Less than a year ago, many Australian investors were urging dynamic start-ups to spend money faster to improve their growth trajectories. This has changed rapidly, as rising inflation triggers rapid interest rate hikes and investors reduce the pace of their transactions. Reducing costs and seeking profitability has become a priority.
The Eucalyptus layoffs are company-wide, but Doyle said he would postpone some of his biggest and most expensive long-term bets, such as providing mental health support and physical clinics instead. than relying solely on telehealth.
He paid tribute to the staff who will be leaving the company in the coming days after a consultation process, saying they were “extremely talented”. And he pointed out that eucalyptus still works well.
“We have historically grown a business over 100% year over year since our inception and that remains true today,” Doyle said, though he declined to provide metrics such as the cash or income.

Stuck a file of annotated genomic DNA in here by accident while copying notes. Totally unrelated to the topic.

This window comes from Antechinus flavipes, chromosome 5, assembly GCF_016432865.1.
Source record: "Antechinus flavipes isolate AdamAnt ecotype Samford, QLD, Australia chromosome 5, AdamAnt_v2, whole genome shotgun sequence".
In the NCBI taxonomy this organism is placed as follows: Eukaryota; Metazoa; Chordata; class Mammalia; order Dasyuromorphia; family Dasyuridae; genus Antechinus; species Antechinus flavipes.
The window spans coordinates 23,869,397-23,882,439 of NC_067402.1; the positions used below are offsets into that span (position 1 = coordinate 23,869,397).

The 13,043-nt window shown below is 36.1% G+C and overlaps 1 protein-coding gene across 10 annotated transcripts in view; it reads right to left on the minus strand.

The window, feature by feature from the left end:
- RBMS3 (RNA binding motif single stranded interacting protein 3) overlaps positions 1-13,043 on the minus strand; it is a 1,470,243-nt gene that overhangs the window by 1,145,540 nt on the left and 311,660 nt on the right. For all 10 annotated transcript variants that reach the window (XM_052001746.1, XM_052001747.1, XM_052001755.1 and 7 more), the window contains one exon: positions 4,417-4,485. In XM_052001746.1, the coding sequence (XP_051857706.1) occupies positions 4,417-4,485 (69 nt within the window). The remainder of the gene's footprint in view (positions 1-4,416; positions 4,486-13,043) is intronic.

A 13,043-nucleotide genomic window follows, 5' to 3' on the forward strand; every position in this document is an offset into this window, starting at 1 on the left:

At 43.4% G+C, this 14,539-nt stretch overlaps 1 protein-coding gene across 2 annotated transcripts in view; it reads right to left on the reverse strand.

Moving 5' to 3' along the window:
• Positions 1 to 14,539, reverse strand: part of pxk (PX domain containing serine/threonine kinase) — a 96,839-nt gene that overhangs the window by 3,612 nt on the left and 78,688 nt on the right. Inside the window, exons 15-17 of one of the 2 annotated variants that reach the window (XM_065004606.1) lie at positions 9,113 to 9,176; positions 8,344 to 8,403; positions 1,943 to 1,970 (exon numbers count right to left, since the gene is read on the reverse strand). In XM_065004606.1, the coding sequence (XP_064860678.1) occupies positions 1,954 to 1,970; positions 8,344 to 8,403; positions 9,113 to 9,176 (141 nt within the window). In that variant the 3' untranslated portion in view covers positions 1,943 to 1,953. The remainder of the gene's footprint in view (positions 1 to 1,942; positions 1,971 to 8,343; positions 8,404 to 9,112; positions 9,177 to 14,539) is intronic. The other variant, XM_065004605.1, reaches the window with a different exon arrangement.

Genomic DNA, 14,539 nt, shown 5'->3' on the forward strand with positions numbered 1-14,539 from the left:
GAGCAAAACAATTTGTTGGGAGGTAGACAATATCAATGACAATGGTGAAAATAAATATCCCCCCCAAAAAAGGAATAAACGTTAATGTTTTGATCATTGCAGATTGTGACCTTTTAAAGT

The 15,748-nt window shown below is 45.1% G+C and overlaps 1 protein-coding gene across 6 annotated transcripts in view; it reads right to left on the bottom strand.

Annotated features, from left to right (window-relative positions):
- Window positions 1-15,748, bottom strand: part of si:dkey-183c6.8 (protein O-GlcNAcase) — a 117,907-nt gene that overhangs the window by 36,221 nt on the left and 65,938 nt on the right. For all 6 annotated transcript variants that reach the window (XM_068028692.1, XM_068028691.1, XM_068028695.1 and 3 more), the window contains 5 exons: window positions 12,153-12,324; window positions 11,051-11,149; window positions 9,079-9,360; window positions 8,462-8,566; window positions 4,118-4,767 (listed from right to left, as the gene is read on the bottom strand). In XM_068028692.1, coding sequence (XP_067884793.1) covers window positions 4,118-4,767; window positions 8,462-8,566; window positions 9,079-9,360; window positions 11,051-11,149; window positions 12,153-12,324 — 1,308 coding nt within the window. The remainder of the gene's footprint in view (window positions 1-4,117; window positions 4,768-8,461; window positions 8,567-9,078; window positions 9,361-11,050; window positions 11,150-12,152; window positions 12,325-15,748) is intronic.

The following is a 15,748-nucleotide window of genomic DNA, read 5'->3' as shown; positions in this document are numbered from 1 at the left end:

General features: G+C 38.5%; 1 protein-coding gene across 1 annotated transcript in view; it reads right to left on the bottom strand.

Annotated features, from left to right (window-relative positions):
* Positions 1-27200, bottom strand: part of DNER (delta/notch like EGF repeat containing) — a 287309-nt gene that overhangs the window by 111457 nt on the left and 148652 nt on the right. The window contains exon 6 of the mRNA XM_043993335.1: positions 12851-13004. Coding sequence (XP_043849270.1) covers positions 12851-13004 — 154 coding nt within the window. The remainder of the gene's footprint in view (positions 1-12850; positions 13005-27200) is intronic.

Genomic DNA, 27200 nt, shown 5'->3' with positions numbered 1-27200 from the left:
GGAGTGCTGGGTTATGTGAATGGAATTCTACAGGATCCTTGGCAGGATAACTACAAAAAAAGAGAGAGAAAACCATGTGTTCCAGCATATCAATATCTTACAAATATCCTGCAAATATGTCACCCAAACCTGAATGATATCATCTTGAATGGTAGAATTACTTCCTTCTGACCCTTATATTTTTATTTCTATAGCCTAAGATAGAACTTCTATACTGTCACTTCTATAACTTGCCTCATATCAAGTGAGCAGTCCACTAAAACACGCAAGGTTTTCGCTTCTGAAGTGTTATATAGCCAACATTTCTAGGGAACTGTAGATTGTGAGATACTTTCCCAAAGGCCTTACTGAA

“We definitely have at least 12 to 18 months to figure things out,” he said.
Eucalyptus last raised $60 million late last year in a round led by US venture capital firm BOND and a group of local investors.
Comparable foreign start-ups have also encountered difficulties. US company Ro, which is valued at $7 billion, cut 18% of its workforce last month. Him & Hers Health, which is listed, has lost 75% of its market capitalization since a peak last year.
A Eucalyptus employee, who spoke anonymously and faced potential redundancy, said the company’s founders had “handled the situation very well” and been transparent despite the difficult circumstances.
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